Sunday, January 17, 2010

Aman ki Asha - Amen

The two leading media houses of India and Pakistan - The Times of India and the Jang Group - have come together to develop a stronger Track 2 in the diplomatic and cultural relations between India and Pakistan. "Aman ki Asha: Destination Peace" looks beyond the confines of a 62-year-old political boundary to the primal bonds that tie together the two peoples.

That’s how the ToI describes Aman ki Asha—an initiative which will, of course, amount to nothing. Don’t get me wrong, though—I’m not against the aims of Aman ki Asha. Peace is critical when it comes to a region as poor and wretched as the Indian sub-continent and anybody who thinks otherwise is just plain deluded. It’s just that by playing on the cultural similarities that the two countries share, as this project does ("primal bonds that tie together the two peoples"), you’re going to get nowhere.

It’s a common refrain, though—just ‘cause the two twins share a whole lot culturally, the two should be at peace. Well, the fact of matter is that culture-shulture never stopped a good, solid war. The two main protagonists of the Word Wars, Britain and Germany, shared religion, race and royalty (in an episode of Blackadder Goes Forth, a sitcom set in WW I, when Captain Darling, on being accused of being a German spy, protests that he’s as British as Queen Victoria, Blackadder replies, “So your father’s German, you’re half German and you married a German!”) but that didn’t stop them from trying to flatten each other.

Of course, it might not even be accurate to say that India and Pakistan share a common culture. While North India would, I guess, fit the bill, the people of East and South India share little, if anything, culturally with the people of Pakistan.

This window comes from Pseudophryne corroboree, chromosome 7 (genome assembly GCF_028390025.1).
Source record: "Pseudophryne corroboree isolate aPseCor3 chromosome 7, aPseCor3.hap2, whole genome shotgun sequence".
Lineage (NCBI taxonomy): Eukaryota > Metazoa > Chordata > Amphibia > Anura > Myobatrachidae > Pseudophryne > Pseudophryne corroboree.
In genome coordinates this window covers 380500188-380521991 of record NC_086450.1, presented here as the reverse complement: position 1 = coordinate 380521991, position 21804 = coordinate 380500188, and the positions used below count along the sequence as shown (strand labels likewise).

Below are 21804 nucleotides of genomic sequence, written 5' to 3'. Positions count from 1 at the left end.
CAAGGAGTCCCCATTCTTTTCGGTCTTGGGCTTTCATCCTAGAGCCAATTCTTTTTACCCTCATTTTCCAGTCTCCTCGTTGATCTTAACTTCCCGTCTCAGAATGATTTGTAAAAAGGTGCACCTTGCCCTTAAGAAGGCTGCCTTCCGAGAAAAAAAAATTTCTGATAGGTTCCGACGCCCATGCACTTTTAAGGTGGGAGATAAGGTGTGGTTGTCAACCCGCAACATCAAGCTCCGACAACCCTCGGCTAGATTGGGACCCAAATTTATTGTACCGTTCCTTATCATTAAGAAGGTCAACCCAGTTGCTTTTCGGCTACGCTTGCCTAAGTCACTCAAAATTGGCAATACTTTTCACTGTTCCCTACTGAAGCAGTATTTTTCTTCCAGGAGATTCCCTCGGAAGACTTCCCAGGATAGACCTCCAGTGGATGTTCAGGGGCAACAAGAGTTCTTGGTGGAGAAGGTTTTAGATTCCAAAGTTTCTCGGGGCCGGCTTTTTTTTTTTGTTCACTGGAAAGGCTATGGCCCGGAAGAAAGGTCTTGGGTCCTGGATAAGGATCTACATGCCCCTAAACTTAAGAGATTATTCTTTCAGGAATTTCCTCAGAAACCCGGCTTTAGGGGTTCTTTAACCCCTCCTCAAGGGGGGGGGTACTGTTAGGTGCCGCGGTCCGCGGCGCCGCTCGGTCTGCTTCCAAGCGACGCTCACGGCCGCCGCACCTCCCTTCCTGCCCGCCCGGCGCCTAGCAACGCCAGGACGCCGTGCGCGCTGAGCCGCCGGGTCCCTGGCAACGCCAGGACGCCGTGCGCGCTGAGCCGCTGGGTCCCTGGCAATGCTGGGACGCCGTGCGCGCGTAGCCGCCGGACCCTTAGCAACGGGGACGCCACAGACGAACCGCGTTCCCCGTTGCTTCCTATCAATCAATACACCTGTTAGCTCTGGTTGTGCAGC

The fact of the matter is that India has to deal with Pakistan as a neighbour, plain and simple. Wildly oscillating between the extremes of treating the country as a long, lost brother and, then, as India's mortal enemy isn't going to help in the least.

Saturday, January 9, 2010

The City Never Dies

What do you do when your city is dying? Do you feel sad like when a person you know dies? Do you tell others, “don’t worry, everything will be all right”? Maybe even go for the “inhe dawaon kee naheen, duaon ki zaroorath hain” line.

Well, if the city’s Calcutta, you eat. Calcutta might be dying (it’s been dying for the longest time, really—Rajiv Gandhi thought it was dying even back in the 80’s) but there’s always a huge variety of interesting food available in the city to take your mind off that sort off stuff. And while cities that are not dying might offer, on paper, a lot more, much still remains to be said for Cal’s cuisine which is a part and parcel of the city unlike, say, Korean food in Delhi.

Eating out in Calcutta consists largely of three cuisines: Chinese, Mughlai and Continental (a British Raj relic). There’s also “Indian”, which is a euphemism for Punjabi, but it doesn’t make sense to sample that on a trip to Cal when you now live in Delhi. There are hardly any Bengali restaurants in the city, although this is changing now.

Tangra, Calcutta’s main Chinatown, still bustles; had a tough time getting a table at Kim Fa on Christmas day. Calcutta’s other Chinatown, Tiratti Bazaar, though, I was told has shrunk down.


It’s amazing the way the political graffiti, flags and other paraphernalia has changed in favour of the Trinamool Congress. Just by looking at Calcutta, you can make out that the Left Front is on the back foot--which is pretty much the same conclusion that you’ll reach on talking to Calcuttans. From Taxi-drivers to book-sellers to commuters on those new-fangled, low-floor buses, everyone I spoke to felt “it was time for a change”. Of course, it must be kept in mind that the city has never been a great Left supporter anyway, but this time around people aren’t wishing for a CPM defeat, they are, or so they feel, prophesising it.

Of course, you never know with the temperamental Mamatadi. This sort of rise can induce a number of mistakes—spelling, for one.

Might be a pun, although it’s highly unlikely. For all its warts, Bengal’s politics, unlike the rest of the country, has little to do with caste.